Chez Mouquin hangs at the Art Institute of Chicago. It was painted at a restaurant known as the Mouquin Uptown in New York City in 1905. According to a scion of the Mouquin family, Glackens got the wife of the owner, Jeanne Louise Mouquin, to sit, along with another restaurant owner, James B. Moore who resembled Jeanne’s husband Henri Mouquin. There is some outstanding gossip about the Mouquins at this site. The restaurant resembles a typical upscale Paris restaurant, like Brasserie Lipp.

The woman is bored. She and her partner are looking to our left, perhaps at someone coming or going, but they aren’t that interested. Both are drinking liquor, which was a bit of a scandal according to the wall plaque at the Art Institute. Both are well-dressed, which puts us at the heart of the matter: I like fashion. I read the Fug Girls regularly and vote often.

I also love Project Runway. I started watching three years ago, as Chris March and Christian Siriano fought it out. Take a look at the jewel colors of Chris March, and the impeccable tailoring and sophisticated showmanship of Christian Siriano. Sweet P was good, in fact, Jezebel loved her, but to me, she wasn’t playing in the same league as her competitors.

I was totally taken by the Goddess Heidi Klum, the sharp eye and tongue of Nina Garcia, the slightly louche Michael Kors, and the shepherd Tim Gunn.

Portraits are about people, but also about clothes. I’m sure that Jeanne Mouquin’s dress would not pass muster with Heidi, who pointedly explained to Jay that no woman wants to call attention to her hips. But 1905 was the era of the bustle balanced by the giant hat, and this is a classic example. And take a look at the first piece in Christian Siriano’s collection, the hat counterbalancing the hippy skirt.

This year designers got a chance to design their own prints. Emilio won, but Maya’s fabric was the clear winner. And for what it’s worth, I liked Jonathan’s idea, if not the precise shades of the fabrics, more than Maya’s.

Glackens’ clothes are not rendered with the loving eye of a Florentine painter ignoring the Sumptuary Laws of Florence to please his patron, as in this portrait of Eleanora of Toledo by Bronzino. Nor do we see the sharp attention paid to the pleasures of cloth by the French painter Hyacinthe Rigaud in this portrait of the Sun King. Note the red heel, you Christian Louboutin fans.

But I love Glackens’ fabrics and this combination of lace at the neckline, closed with a large black pearl and the decorative features on the dress, particularly at the bottom. This wouldn’t mean anything to Seth Aaron, whose collection was wonderful, and no one, even the professional commenter Tim Gunn, could even make a suggestion to Emilio, but Mila maybe should have used some of this color palate in her collection.

Chez Mouquin hangs at the Art Institute of Chicago. It was painted at a restaurant known as the Mouquin Uptown in New York City in 1905. According to a scion of the Mouquin family, Glackens got the wife of the owner, Jeanne Louise Mouquin, to sit, along with another restaurant owner, James B. Moore who resembled Jeanne’s husband Henri Mouquin. There is some outstanding gossip about the Mouquins at this site. The restaurant resembles a typical upscale Paris restaurant, like Brasserie Lipp.

The woman is bored. She and her partner are looking to our left, perhaps at someone coming or going, but they aren’t that interested. Both are drinking liquor, which was a bit of a scandal according to the wall plaque at the Art Institute. Both are well-dressed, which puts us at the heart of the matter: I like fashion. I read the Fug Girls regularly and vote often.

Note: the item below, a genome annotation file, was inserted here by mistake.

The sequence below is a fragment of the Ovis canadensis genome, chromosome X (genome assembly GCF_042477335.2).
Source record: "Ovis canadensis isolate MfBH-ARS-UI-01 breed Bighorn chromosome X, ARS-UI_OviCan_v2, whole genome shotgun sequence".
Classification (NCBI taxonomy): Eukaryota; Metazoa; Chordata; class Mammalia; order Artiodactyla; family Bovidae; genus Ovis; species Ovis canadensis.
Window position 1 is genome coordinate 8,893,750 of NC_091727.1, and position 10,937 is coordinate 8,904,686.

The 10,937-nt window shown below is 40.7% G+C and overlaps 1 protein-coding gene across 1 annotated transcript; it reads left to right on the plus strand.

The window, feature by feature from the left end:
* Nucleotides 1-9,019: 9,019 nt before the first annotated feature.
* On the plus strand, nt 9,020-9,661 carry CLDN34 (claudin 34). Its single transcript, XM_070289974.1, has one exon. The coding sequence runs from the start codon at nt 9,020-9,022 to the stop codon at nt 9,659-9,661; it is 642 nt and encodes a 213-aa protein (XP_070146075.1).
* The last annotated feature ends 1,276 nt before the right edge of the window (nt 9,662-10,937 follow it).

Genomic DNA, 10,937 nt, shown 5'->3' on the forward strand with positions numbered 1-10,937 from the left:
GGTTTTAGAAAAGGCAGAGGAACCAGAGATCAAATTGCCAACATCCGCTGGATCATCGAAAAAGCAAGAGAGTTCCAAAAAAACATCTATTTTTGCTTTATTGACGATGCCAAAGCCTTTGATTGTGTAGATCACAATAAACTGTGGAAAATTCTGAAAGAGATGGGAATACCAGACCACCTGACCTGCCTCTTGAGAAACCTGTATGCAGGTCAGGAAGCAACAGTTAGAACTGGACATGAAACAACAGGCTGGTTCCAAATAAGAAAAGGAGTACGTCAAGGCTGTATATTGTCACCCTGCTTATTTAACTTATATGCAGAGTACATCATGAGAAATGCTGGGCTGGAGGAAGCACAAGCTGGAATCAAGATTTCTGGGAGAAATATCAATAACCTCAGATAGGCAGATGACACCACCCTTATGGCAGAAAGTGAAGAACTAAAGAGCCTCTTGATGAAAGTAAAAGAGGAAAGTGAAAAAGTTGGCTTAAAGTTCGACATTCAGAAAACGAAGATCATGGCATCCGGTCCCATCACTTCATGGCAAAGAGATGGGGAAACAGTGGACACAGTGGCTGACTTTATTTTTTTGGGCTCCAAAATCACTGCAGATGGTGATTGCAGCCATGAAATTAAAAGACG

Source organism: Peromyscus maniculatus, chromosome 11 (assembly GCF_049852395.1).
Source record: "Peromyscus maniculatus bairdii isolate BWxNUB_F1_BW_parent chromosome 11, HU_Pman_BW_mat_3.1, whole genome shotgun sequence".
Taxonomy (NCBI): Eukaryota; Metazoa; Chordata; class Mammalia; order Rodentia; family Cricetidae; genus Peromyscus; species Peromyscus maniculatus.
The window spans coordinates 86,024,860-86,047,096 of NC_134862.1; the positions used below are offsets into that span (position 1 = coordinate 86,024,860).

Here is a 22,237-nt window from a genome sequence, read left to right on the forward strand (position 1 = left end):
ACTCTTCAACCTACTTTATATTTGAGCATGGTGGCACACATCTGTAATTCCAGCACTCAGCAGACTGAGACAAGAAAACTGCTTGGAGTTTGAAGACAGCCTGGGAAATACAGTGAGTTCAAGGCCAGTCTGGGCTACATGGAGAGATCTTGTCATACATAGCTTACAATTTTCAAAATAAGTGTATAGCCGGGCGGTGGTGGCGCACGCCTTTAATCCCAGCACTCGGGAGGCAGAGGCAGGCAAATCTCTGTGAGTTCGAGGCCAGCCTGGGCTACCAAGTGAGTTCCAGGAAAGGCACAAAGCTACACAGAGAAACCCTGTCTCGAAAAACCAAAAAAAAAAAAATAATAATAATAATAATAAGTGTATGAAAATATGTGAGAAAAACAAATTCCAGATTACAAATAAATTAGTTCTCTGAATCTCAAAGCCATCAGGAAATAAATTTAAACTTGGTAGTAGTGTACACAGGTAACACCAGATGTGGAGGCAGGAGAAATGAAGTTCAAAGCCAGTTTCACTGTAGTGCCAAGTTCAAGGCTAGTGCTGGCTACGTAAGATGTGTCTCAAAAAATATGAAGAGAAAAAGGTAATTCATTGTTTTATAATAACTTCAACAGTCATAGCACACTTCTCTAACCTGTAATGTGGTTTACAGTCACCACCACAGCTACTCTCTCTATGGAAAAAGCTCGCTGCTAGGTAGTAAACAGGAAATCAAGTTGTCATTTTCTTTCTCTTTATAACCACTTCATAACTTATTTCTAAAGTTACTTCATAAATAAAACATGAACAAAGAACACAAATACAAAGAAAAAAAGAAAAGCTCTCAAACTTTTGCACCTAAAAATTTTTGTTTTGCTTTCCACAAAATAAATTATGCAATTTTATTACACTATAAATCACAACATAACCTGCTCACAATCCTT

I also love Project Runway. I started watching three years ago, as Chris March and Christian Siriano fought it out. Take a look at the jewel colors of Chris March, and the impeccable tailoring and sophisticated showmanship of Christian Siriano. Sweet P was good, in fact, Jezebel loved her, but to me, she wasn’t playing in the same league as her competitors.

I was totally taken by the Goddess Heidi Klum, the sharp eye and tongue of Nina Garcia, the slightly louche Michael Kors, and the shepherd Tim Gunn.

Portraits are about people, but also about clothes. I’m sure that Jeanne Mouquin’s dress would not pass muster with Heidi, who pointedly explained to Jay that no woman wants to call attention to her hips. But 1905 was the era of the bustle balanced by the giant hat, and this is a classic example. And take a look at the first piece in Christian Siriano’s collection, the hat counterbalancing the hippy skirt.

This year designers got a chance to design their own prints. Emilio won, but Maya’s fabric was the clear winner. And for what it’s worth, I liked Jonathan’s idea, if not the precise shades of the fabrics, more than Maya’s.

Glackens’ clothes are not rendered with the loving eye of a Florentine painter ignoring the Sumptuary Laws of Florence to please his patron, as in this portrait of Eleanora of Toledo by Bronzino. Nor do we see the sharp attention paid to the pleasures of cloth by the French painter Hyacinthe Rigaud in this portrait of the Sun King. Note the red heel, you Christian Louboutin fans.

But I love Glackens’ fabrics and this combination of lace at the neckline, closed with a large black pearl and the decorative features on the dress, particularly at the bottom. This wouldn’t mean anything to Seth Aaron, whose collection was wonderful, and no one, even the professional commenter Tim Gunn, could even make a suggestion to Emilio, but Mila maybe should have used some of this color palate in her collection.

masaccio

masaccio

I read a lot of books.

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